Let us begin with Rabbi Ishmael’s approach. The Ten Commandments are mentioned twice in the Torah: in Exodus, in the first report of the event on Mount Sinai when God gives the Torah to Israel, and later in Deuteronomy, when Moses reminds the new generation of Israelites of that earlier event, prior to their entry – after 40 years of wandering in the desert – into the Promised Land. In the first mention, it is written that all the residents of a person’s home must rest on the Sabbath, including domestic animals – “thy cattle” (Exodus 20:1), whereas, in the second instance, the Torah says, “nor thine ox, nor thine ass, nor any of thy cattle” (Deut. 5:14).

Why, asks Rabbi Ishmael, is it written “thy cattle” in Exodus, whereas in Deuteronomy, oxen and donkeys are referenced? His answer is that it is permissible to extrapolate and to use the mention of oxen and/or asses as a sort of lexicon. That is, from now on, wherever explicit mention of an ox appears (as in the case of threshing) or when there is mention of donkeys ־ we know this should be understood as a reference to all domestic animals. Just as mention of oxen in connection with the Sabbath applies to all domestic creatures, therefore, similarly, the reference to oxen in connection with threshing applies to them as well.

In contrast, Rabbi Akiva maintains, “Each instance has ramifications only for that particular instance and not for others.” In other words, the use of oxen to connote other domestic animals in connection with Sabbath observance does not apply in any other situation. This does not mean that Rabbi Akiva and his disciples interpret the verses in the Torah literally, but they do argue that their application must be local and specific, not universal.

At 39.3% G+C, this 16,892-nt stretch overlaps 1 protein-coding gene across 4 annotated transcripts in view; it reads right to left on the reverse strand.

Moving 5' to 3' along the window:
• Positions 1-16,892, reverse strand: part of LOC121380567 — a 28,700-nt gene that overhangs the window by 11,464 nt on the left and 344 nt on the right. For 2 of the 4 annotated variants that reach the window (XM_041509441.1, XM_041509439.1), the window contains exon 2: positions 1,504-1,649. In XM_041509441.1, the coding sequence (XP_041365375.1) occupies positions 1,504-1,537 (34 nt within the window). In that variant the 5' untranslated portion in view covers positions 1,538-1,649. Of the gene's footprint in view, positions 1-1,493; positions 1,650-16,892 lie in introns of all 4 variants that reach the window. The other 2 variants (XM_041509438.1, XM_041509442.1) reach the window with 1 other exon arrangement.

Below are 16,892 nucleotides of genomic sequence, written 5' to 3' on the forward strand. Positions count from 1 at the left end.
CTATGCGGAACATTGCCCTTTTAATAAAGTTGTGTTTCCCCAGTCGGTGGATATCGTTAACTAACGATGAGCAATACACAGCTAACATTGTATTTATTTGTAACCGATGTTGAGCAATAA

Although both schools of thought reach the same conclusion – one must not muzzle any animal or bird during threshing – there is a vast difference between their approaches when it comes to mentioning other texts. According to Rabbi Akiva, one must interpret a verse as it stands – without external references, even if that means that one must “bend” its syntax. On the other hand, Rabbi Ishmael maintains that the singling out of oxen and donkeys is an indication that this lexicon can be applied universally to other instances.

This difference in approach rests on a basic interpretation of the Torah. Did God write its texts as a series of aphorisms, each of which must be deciphered separately, or is the Torah a single composition that can be deciphered and interpreted only through broad readings and through application of its internal lexicon when similar terms are being compared?